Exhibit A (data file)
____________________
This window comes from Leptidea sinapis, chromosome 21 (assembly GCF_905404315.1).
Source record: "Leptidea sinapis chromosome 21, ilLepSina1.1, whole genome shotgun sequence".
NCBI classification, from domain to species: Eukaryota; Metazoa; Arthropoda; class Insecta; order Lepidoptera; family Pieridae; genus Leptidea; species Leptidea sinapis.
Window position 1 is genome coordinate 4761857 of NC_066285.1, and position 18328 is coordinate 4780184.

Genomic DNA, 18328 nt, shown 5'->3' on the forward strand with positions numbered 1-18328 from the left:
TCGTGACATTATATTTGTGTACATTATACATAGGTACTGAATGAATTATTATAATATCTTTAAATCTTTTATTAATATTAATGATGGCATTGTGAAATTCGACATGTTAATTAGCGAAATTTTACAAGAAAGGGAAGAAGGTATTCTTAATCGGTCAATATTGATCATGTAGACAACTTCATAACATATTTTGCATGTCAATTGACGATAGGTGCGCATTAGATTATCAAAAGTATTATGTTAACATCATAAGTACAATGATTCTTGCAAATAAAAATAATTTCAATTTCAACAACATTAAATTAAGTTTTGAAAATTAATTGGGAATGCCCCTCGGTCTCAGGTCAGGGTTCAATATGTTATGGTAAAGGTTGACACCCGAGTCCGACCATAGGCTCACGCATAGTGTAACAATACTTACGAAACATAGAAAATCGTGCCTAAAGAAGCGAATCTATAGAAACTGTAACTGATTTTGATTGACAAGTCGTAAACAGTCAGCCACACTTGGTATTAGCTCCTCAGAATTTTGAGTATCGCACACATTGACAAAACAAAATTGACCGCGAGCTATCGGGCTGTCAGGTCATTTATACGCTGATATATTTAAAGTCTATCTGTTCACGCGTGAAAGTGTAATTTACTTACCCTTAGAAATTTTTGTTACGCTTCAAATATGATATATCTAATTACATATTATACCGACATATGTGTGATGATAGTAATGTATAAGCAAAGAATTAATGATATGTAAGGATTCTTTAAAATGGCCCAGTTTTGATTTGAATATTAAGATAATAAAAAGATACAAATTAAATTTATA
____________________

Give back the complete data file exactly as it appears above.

This window comes from Leptidea sinapis, chromosome 21 (assembly GCF_905404315.1).
Source record: "Leptidea sinapis chromosome 21, ilLepSina1.1, whole genome shotgun sequence".
NCBI classification, from domain to species: Eukaryota; Metazoa; Arthropoda; class Insecta; order Lepidoptera; family Pieridae; genus Leptidea; species Leptidea sinapis.
Window position 1 is genome coordinate 4761857 of NC_066285.1, and position 18328 is coordinate 4780184.

Genomic DNA, 18328 nt, shown 5'->3' on the forward strand with positions numbered 1-18328 from the left:
TCGTGACATTATATTTGTGTACATTATACATAGGTACTGAATGAATTATTATAATATCTTTAAATCTTTTATTAATATTAATGATGGCATTGTGAAATTCGACATGTTAATTAGCGAAATTTTACAAGAAAGGGAAGAAGGTATTCTTAATCGGTCAATATTGATCATGTAGACAACTTCATAACATATTTTGCATGTCAATTGACGATAGGTGCGCATTAGATTATCAAAAGTATTATGTTAACATCATAAGTACAATGATTCTTGCAAATAAAAATAATTTCAATTTCAACAACATTAAATTAAGTTTTGAAAATTAATTGGGAATGCCCCTCGGTCTCAGGTCAGGGTTCAATATGTTATGGTAAAGGTTGACACCCGAGTCCGACCATAGGCTCACGCATAGTGTAACAATACTTACGAAACATAGAAAATCGTGCCTAAAGAAGCGAATCTATAGAAACTGTAACTGATTTTGATTGACAAGTCGTAAACAGTCAGCCACACTTGGTATTAGCTCCTCAGAATTTTGAGTATCGCACACATTGACAAAACAAAATTGACCGCGAGCTATCGGGCTGTCAGGTCATTTATACGCTGATATATTTAAAGTCTATCTGTTCACGCGTGAAAGTGTAATTTACTTACCCTTAGAAATTTTTGTTACGCTTCAAATATGATATATCTAATTACATATTATACCGACATATGTGTGATGATAGTAATGTATAAGCAAAGAATTAATGATATGTAAGGATTCTTTAAAATGGCCCAGTTTTGATTTGAATATTAAGATAATAAAAAGATACAAATTAAATTTATA